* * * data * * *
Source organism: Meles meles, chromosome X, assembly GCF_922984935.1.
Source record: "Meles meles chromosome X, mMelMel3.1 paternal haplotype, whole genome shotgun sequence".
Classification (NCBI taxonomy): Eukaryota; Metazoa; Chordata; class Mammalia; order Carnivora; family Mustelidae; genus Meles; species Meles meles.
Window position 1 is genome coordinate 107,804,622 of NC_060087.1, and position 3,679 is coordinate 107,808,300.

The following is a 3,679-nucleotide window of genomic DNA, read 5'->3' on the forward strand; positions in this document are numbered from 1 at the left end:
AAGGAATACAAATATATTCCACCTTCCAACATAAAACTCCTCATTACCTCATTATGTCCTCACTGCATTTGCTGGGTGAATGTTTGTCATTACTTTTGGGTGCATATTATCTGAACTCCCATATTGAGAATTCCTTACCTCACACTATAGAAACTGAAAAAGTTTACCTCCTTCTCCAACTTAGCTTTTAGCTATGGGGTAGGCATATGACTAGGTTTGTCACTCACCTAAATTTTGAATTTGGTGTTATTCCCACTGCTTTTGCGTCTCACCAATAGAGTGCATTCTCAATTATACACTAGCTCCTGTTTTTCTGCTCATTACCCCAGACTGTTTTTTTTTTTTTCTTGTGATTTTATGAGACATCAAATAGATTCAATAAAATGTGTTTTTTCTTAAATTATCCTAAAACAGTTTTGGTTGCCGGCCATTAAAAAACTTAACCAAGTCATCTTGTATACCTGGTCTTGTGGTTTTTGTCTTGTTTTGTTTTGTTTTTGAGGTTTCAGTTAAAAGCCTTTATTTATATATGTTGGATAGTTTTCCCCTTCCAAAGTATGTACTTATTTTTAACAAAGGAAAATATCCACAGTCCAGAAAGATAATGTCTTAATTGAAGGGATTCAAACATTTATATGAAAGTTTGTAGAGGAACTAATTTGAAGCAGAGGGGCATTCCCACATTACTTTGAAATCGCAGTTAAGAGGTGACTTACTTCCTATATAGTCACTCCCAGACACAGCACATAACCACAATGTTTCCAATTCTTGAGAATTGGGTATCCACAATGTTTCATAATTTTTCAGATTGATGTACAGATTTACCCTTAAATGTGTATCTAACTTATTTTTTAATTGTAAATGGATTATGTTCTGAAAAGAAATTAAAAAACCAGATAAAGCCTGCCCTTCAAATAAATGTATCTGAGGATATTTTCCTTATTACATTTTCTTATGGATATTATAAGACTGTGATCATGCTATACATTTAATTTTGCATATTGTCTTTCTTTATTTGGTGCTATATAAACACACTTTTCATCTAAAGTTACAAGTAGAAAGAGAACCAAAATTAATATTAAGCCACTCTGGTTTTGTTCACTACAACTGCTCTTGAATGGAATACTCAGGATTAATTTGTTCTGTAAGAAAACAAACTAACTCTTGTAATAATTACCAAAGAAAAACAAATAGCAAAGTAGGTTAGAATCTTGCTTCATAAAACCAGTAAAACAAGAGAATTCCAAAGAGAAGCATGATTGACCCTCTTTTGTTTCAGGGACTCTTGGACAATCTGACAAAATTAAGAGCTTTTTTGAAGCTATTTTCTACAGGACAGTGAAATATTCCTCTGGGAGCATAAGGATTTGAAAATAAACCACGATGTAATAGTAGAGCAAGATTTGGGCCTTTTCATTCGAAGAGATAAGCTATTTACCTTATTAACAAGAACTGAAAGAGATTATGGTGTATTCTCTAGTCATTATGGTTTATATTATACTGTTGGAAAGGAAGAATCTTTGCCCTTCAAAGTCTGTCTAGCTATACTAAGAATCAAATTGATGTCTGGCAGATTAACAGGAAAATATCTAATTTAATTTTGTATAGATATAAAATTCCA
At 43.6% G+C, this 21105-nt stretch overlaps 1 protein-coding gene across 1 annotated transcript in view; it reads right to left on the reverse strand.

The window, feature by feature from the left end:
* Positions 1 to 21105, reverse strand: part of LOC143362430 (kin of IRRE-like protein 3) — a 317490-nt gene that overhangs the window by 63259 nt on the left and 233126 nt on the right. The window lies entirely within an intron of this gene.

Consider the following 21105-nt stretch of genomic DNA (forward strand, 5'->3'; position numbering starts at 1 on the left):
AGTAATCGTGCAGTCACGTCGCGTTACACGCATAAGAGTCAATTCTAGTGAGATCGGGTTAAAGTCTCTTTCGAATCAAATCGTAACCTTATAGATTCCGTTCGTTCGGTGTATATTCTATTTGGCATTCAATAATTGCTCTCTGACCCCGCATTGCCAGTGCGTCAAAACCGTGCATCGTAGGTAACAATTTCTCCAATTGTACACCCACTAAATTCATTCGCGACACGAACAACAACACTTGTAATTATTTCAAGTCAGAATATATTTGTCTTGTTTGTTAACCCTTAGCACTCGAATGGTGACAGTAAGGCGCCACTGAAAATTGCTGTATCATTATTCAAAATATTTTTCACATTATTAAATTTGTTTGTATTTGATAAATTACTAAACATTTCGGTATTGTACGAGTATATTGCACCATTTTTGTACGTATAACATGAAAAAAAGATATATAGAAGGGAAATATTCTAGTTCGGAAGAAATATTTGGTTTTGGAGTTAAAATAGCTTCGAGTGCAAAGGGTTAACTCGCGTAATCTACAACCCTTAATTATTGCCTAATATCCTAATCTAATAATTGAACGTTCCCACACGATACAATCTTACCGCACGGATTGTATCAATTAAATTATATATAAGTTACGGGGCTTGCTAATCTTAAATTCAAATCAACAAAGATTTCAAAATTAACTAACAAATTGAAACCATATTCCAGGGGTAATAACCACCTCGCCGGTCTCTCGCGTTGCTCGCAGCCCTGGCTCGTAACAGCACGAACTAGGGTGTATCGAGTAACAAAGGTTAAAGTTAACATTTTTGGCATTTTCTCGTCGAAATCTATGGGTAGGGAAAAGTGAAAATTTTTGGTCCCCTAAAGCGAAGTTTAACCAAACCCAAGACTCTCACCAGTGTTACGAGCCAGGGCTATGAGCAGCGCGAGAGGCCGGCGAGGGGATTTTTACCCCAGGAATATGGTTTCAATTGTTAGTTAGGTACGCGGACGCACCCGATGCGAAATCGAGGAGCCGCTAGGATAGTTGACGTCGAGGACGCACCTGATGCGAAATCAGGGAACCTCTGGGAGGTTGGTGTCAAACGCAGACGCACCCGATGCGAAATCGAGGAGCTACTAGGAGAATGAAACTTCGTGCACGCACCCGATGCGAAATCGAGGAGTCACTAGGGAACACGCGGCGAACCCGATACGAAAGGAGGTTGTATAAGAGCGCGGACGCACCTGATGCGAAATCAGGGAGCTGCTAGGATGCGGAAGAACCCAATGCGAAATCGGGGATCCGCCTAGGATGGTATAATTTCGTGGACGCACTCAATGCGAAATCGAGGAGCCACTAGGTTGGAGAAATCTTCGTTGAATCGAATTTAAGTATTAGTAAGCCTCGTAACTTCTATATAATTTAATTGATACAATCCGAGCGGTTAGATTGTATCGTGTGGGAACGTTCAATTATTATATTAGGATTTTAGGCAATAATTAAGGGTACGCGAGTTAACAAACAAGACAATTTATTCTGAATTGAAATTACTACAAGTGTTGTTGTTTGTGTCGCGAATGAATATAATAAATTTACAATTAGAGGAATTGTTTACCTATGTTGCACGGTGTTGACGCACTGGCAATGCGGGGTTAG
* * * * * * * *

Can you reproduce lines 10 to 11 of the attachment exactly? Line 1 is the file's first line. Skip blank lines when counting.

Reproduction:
Consider the following 21105-nt stretch of genomic DNA (forward strand, 5'->3'; position numbering starts at 1 on the left):
AGTAATCGTGCAGTCACGTCGCGTTACACGCATAAGAGTCAATTCTAGTGAGATCGGGTTAAAGTCTCTTTCGAATCAAATCGTAACCTTATAGATTCCGTTCGTTCGGTGTATATTCTATTTGGCATTCAATAATTGCTCTCTGACCCCGCATTGCCAGTGCGTCAAAACCGTGCATCGTAGGTAACAATTTCTCCAATTGTACACCCACTAAATTCATTCGCGACACGAACAACAACACTTGTAATTATTTCAAGTCAGAATATATTTGTCTTGTTTGTTAACCCTTAGCACTCGAATGGTGACAGTAAGGCGCCACTGAAAATTGCTGTATCATTATTCAAAATATTTTTCACATTATTAAATTTGTTTGTATTTGATAAATTACTAAACATTTCGGTATTGTACGAGTATATTGCACCATTTTTGTACGTATAACATGAAAAAAAGATATATAGAAGGGAAATATTCTAGTTCGGAAGAAATATTTGGTTTTGGAGTTAAAATAGCTTCGAGTGCAAAGGGTTAACTCGCGTAATCTACAACCCTTAATTATTGCCTAATATCCTAATCTAATAATTGAACGTTCCCACACGATACAATCTTACCGCACGGATTGTATCAATTAAATTATATATAAGTTACGGGGCTTGCTAATCTTAAATTCAAATCAACAAAGATTTCAAAATTAACTAACAAATTGAAACCATATTCCAGGGGTAATAACCACCTCGCCGGTCTCTCGCGTTGCTCGCAGCCCTGGCTCGTAACAGCACGAACTAGGGTGTATCGAGTAACAAAGGTTAAAGTTAACATTTTTGGCATTTTCTCGTCGAAATCTATGGGTAGGGAAAAGTGAAAATTTTTGGTCCCCTAAAGCGAAGTTTAACCAAACCCAAGACTCTCACCAGTGTTACGAGCCAGGGCTATGAGCAGCGCGAGAGGCCGGCGAGGGGATTTTTACCCCAGGAATATGGTTTCAATTGTTAGTTAGGTACGCGGACGCACCCGATGCGAAATCGAGGAGCCGCTAGGATAGTTGACGTCGAGGACGCACCTGATGCGAAATCAGGGAACCTCTGGGAGGTTGGTGTCAAACGCAGACGCACCCGATGCGAAATCGAGGAGCTACTAGGAGAATGAAACTTCGTGCACGCACCCGATGCGAAATCGAGGAGTCACTAGGGAACACGCGGCGAACCCGATACGAAAGGAGGTTGTATAAGAGCGCGGACGCACCTGATGCGAAATCAGGGAGCTGCTAGGATGCGGAAGAACCCAATGCGAAATCGGGGATCCGCCTAGGATGGTATAATTTCGTGGACGCACTCAATGCGAAATCGAGGAGCCACTAGGTTGGAGAAATCTTCGTTGAATCGAATTTAAGTATTAGTAAGCCTCGTAACTTCTATATAATTTAATTGATACAATCCGAGCGGTTAGATTGTATCGTGTGGGAACGTTCAATTATTATATTAGGATTTTAGGCAATAATTAAGGGTACGCGAGTTAACAAACAAGACAATTTATTCTGAATTGAAATTACTACAAGTGTTGTTGTTTGTGTCGCGAATGAATATAATAAATTTACAATTAGAGGAATTGTTTACCTATGTTGCACGGTGTTGACGCACTGGCAATGCGGGGTTAG